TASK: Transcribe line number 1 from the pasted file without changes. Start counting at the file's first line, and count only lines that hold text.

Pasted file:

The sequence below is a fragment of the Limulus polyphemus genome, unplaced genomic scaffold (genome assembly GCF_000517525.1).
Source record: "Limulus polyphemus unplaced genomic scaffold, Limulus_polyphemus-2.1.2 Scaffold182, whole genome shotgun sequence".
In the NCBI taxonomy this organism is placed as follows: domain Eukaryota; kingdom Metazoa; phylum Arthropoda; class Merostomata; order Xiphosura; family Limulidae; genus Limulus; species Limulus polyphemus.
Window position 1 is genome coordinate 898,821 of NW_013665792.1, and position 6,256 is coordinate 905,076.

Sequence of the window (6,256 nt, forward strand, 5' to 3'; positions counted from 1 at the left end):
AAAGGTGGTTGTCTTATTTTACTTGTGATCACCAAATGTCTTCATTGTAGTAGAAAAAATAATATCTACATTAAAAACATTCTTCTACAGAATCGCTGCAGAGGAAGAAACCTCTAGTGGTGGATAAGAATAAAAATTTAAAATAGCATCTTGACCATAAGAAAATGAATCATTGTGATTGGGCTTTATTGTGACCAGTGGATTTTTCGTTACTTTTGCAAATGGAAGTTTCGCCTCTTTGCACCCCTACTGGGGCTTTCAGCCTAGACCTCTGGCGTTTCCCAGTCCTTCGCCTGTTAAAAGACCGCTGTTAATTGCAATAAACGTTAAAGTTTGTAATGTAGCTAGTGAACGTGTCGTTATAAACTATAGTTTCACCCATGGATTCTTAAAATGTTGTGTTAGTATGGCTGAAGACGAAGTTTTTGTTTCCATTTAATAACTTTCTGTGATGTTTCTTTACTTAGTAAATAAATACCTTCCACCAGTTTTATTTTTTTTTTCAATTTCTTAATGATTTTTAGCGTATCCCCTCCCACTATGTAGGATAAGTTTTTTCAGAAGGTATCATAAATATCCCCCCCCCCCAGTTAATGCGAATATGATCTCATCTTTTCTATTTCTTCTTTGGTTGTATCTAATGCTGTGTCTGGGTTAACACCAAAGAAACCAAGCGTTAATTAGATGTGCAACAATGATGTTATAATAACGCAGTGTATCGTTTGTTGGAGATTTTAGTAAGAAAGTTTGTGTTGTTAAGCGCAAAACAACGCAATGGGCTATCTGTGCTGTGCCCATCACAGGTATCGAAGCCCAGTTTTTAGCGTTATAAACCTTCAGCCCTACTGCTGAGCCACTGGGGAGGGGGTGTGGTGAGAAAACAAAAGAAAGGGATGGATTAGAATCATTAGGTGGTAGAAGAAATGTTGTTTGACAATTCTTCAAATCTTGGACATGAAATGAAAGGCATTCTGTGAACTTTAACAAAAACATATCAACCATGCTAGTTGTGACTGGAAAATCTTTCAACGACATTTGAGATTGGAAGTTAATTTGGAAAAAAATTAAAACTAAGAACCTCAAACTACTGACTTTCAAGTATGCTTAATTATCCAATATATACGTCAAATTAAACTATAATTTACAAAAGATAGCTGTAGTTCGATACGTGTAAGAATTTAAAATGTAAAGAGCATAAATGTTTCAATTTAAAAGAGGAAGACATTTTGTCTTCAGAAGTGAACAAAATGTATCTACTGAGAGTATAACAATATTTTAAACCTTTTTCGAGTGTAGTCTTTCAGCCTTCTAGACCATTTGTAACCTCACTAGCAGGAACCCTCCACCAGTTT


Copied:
The sequence below is a fragment of the Limulus polyphemus genome, unplaced genomic scaffold (genome assembly GCF_000517525.1).